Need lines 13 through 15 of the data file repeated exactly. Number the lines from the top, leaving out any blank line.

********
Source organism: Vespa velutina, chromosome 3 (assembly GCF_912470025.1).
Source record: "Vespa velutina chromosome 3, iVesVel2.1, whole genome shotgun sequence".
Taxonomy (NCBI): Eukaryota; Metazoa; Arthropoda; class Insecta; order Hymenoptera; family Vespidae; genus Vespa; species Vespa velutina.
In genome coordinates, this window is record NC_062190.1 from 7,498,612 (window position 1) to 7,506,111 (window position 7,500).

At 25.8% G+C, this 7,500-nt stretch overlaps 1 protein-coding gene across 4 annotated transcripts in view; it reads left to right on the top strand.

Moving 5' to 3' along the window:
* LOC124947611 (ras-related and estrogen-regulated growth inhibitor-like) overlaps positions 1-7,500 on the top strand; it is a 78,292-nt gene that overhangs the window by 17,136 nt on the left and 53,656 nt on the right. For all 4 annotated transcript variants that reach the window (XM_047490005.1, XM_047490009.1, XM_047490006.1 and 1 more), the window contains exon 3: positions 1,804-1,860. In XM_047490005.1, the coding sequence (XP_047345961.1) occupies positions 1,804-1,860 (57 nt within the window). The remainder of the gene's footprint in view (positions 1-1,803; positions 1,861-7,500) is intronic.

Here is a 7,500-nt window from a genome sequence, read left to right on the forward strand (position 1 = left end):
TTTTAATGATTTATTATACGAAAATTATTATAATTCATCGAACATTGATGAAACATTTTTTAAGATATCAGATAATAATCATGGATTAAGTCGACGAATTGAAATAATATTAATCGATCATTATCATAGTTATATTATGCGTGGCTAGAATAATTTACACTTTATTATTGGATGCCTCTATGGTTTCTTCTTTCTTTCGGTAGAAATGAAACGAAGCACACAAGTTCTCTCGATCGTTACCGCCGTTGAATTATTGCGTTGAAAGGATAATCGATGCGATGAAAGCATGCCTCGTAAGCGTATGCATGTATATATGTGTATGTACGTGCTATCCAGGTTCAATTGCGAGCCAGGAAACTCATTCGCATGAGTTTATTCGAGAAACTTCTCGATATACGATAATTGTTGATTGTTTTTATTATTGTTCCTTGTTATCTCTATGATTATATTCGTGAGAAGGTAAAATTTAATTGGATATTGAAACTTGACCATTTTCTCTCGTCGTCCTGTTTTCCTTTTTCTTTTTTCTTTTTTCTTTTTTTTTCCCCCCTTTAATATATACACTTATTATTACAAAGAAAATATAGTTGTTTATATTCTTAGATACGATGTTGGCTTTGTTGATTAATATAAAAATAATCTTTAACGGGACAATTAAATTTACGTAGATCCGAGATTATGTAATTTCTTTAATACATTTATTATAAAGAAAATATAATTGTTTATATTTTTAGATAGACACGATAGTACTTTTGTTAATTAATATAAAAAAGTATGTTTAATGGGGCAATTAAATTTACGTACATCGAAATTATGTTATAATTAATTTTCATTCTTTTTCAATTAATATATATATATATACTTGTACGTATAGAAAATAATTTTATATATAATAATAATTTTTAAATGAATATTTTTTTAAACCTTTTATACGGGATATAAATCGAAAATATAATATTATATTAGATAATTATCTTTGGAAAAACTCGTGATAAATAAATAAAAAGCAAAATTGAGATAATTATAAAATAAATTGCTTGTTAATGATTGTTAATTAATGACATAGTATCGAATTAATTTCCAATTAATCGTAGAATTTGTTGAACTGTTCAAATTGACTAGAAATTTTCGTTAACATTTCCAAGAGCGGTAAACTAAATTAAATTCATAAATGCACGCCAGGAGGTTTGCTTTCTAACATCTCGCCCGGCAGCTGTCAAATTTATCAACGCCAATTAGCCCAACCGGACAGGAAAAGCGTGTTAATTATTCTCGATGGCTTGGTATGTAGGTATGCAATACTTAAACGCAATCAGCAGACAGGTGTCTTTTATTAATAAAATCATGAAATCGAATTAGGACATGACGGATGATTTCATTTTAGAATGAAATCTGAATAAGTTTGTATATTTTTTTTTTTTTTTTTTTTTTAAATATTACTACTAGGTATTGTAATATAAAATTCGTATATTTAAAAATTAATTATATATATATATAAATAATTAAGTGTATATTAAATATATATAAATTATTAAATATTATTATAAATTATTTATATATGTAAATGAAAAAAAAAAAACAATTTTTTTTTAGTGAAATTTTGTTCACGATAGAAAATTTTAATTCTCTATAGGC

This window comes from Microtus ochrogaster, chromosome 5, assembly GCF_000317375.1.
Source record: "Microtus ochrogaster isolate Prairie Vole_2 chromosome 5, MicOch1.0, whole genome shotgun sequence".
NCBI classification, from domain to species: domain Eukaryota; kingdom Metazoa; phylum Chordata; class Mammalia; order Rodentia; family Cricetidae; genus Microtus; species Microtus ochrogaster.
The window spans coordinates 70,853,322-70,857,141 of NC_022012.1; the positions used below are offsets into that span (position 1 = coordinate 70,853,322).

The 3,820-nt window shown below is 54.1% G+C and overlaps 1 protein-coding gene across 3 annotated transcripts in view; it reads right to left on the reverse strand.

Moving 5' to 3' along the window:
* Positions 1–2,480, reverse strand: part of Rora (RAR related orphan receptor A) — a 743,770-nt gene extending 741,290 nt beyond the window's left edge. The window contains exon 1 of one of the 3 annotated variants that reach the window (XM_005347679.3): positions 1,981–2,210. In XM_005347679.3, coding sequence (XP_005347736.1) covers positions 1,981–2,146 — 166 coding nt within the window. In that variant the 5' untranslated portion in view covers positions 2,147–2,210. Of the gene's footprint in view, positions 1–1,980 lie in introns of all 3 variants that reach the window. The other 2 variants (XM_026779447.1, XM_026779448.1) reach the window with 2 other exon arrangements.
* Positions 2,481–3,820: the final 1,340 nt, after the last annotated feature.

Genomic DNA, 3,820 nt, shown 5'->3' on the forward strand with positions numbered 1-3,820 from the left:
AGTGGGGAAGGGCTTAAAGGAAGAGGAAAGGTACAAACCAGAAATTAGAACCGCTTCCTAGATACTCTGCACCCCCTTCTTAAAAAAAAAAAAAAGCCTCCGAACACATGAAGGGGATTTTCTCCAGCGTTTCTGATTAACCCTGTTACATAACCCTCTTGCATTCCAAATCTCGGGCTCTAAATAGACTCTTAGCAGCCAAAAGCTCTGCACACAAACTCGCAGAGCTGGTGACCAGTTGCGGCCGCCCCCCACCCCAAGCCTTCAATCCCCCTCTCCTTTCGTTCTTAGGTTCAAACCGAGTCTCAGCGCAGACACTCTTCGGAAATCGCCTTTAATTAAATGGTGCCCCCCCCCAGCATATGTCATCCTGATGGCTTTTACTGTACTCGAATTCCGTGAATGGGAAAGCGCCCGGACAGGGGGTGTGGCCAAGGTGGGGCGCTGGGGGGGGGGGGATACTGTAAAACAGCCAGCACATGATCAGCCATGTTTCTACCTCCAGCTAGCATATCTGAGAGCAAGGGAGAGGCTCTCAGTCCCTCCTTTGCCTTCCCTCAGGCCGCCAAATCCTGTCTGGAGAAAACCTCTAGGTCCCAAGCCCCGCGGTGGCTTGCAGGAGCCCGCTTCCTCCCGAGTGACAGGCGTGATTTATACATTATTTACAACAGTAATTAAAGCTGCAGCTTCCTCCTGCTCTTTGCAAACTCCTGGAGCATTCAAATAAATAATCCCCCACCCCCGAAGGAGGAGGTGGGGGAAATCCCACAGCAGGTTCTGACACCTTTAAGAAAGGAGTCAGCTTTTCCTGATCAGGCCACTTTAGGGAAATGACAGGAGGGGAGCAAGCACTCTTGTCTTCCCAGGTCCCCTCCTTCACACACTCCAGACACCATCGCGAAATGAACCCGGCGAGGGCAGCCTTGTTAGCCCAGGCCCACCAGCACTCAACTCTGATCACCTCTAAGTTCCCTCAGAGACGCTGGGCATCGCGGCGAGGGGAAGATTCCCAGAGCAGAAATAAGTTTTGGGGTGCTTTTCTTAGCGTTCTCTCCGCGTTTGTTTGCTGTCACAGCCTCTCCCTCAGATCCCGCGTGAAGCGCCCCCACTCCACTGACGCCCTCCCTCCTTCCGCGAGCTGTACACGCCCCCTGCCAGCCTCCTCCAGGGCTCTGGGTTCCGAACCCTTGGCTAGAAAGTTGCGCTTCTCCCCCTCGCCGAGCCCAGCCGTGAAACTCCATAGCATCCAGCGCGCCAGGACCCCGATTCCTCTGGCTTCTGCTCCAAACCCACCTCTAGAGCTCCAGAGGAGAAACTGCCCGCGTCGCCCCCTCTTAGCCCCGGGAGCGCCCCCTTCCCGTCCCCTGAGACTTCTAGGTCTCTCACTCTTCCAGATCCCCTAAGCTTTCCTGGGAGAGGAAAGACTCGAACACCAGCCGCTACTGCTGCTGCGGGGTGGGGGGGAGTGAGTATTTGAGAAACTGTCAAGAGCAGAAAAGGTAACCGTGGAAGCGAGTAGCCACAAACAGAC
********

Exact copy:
The window spans coordinates 70,853,322-70,857,141 of NC_022012.1; the positions used below are offsets into that span (position 1 = coordinate 70,853,322).

The 3,820-nt window shown below is 54.1% G+C and overlaps 1 protein-coding gene across 3 annotated transcripts in view; it reads right to left on the reverse strand.

Moving 5' to 3' along the window: